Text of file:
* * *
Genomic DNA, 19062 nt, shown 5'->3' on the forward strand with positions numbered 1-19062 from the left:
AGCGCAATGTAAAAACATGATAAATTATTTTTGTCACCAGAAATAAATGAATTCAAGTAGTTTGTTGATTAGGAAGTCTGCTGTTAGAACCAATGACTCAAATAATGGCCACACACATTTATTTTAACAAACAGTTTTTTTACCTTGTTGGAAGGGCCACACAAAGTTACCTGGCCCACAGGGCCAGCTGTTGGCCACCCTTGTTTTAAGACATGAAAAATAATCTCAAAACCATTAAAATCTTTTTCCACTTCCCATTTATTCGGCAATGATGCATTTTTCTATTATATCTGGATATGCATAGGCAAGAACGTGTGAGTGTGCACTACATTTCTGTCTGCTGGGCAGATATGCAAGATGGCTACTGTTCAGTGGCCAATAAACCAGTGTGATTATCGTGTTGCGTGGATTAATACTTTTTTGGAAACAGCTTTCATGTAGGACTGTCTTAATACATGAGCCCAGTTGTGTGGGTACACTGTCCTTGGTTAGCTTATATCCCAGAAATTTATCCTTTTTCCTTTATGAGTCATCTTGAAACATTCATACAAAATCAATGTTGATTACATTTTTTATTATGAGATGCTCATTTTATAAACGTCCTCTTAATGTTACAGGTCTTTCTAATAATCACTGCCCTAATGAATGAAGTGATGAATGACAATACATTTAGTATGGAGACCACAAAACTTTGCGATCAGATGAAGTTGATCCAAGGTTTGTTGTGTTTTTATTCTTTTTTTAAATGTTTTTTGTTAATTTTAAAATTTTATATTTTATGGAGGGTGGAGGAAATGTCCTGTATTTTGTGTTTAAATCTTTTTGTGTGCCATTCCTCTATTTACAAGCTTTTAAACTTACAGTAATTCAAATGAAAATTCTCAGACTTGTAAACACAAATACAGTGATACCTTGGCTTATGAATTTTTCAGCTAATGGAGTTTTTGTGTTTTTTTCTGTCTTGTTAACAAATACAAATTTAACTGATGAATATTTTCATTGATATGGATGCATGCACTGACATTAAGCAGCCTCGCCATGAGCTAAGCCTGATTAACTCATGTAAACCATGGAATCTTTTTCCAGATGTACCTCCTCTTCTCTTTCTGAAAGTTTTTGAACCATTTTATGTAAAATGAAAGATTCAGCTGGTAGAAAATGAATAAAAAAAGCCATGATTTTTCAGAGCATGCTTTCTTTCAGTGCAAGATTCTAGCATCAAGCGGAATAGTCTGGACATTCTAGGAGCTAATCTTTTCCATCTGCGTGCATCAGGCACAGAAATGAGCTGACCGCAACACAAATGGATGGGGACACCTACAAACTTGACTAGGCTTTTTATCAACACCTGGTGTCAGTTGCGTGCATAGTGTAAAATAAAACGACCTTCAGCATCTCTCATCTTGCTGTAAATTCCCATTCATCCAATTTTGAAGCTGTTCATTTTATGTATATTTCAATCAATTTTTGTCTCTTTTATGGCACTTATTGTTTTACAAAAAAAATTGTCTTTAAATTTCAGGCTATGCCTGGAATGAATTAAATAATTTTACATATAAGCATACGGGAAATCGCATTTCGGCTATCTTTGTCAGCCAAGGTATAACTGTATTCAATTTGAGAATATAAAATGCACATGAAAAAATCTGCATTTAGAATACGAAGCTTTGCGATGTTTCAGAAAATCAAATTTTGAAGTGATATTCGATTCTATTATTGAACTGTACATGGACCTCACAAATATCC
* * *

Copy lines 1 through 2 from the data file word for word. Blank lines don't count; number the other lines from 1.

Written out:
Genomic DNA, 19062 nt, shown 5'->3' on the forward strand with positions numbered 1-19062 from the left:
AGCGCAATGTAAAAACATGATAAATTATTTTTGTCACCAGAAATAAATGAATTCAAGTAGTTTGTTGATTAGGAAGTCTGCTGTTAGAACCAATGACTCAAATAATGGCCACACACATTTATTTTAACAAACAGTTTTTTTACCTTGTTGGAAGGGCCACACAAAGTTACCTGGCCCACAGGGCCAGCTGTTGGCCACCCTTGTTTTAAGACATGAAAAATAATCTCAAAACCATTAAAATCTTTTTCCACTTCCCATTTATTCGGCAATGATGCATTTTTCTATTATATCTGGATATGCATAGGCAAGAACGTGTGAGTGTGCACTACATTTCTGTCTGCTGGGCAGATATGCAAGATGGCTACTGTTCAGTGGCCAATAAACCAGTGTGATTATCGTGTTGCGTGGATTAATACTTTTTTGGAAACAGCTTTCATGTAGGACTGTCTTAATACATGAGCCCAGTTGTGTGGGTACACTGTCCTTGGTTAGCTTATATCCCAGAAATTTATCCTTTTTCCTTTATGAGTCATCTTGAAACATTCATACAAAATCAATGTTGATTACATTTTTTATTATGAGATGCTCATTTTATAAACGTCCTCTTAATGTTACAGGTCTTTCTAATAATCACTGCCCTAATGAATGAAGTGATGAATGACAATACATTTAGTATGGAGACCACAAAACTTTGCGATCAGATGAAGTTGATCCAAGGTTTGTTGTGTTTTTATTCTTTTTTTAAATGTTTTTTGTTAATTTTAAAATTTTATATTTTATGGAGGGTGGAGGAAATGTCCTGTATTTTGTGTTTAAATCTTTTTGTGTGCCATTCCTCTATTTACAAGCTTTTAAACTTACAGTAATTCAAATGAAAATTCTCAGACTTGTAAACACAAATACAGTGATACCTTGGCTTATGAATTTTTCAGCTAATGGAGTTTTTGTGTTTTTTTCTGTCTTGTTAACAAATACAAATTTAACTGATGAATATTTTCATTGATATGGATGCATGCACTGACATTAAGCAGCCTCGCCATGAGCTAAGCCTGATTAACTCATGTAAACCATGGAATCTTTTTCCAGATGTACCTCCTCTTCTCTTTCTGAAAGTTTTTGAACCATTTTATGTAAAATGAAAGATTCAGCTGGTAGAAAATGAATAAAAAAAGCCATGATTTTTCAGAGCATGCTTTCTTTCAGTGCAAGATTCTAGCATCAAGCGGAATAGTCTGGACATTCTAGGAGCTAATCTTTTCCATCTGCGTGCATCAGGCACAGAAATGAGCTGACCGCAACACAAATGGATGGGGACACCTACAAACTTGACTAGGCTTTTTATCAACACCTGGTGTCAGTTGCGTGCATAGTGTAAAATAAAACGACCTTCAGCATCTCTCATCTTGCTGTAAATTCCCATTCATCCAATTTTGAAGCTGTTCATTTTATGTATATTTCAATCAATTTTTGTCTCTTTTATGGCACTTATTGTTTTACAAAAAAAATTGTCTTTAAATTTCAGGCTATGCCTGGAATGAATTAAATAATTTTACATATAAGCATACGGGAAATCGCATTTCGGCTATCTTTGTCAGCCAAGGTATAACTGTATTCAATTTGAGAATATAAAATGCACATGAAAAAATCTGCATTTAGAATACGAAGCTTTGCGATGTTTCAGAAAATCAAATTTTGAAGTGATATTCGATTCTATTATTGAACTGTACATGGACCTCACAAATATCC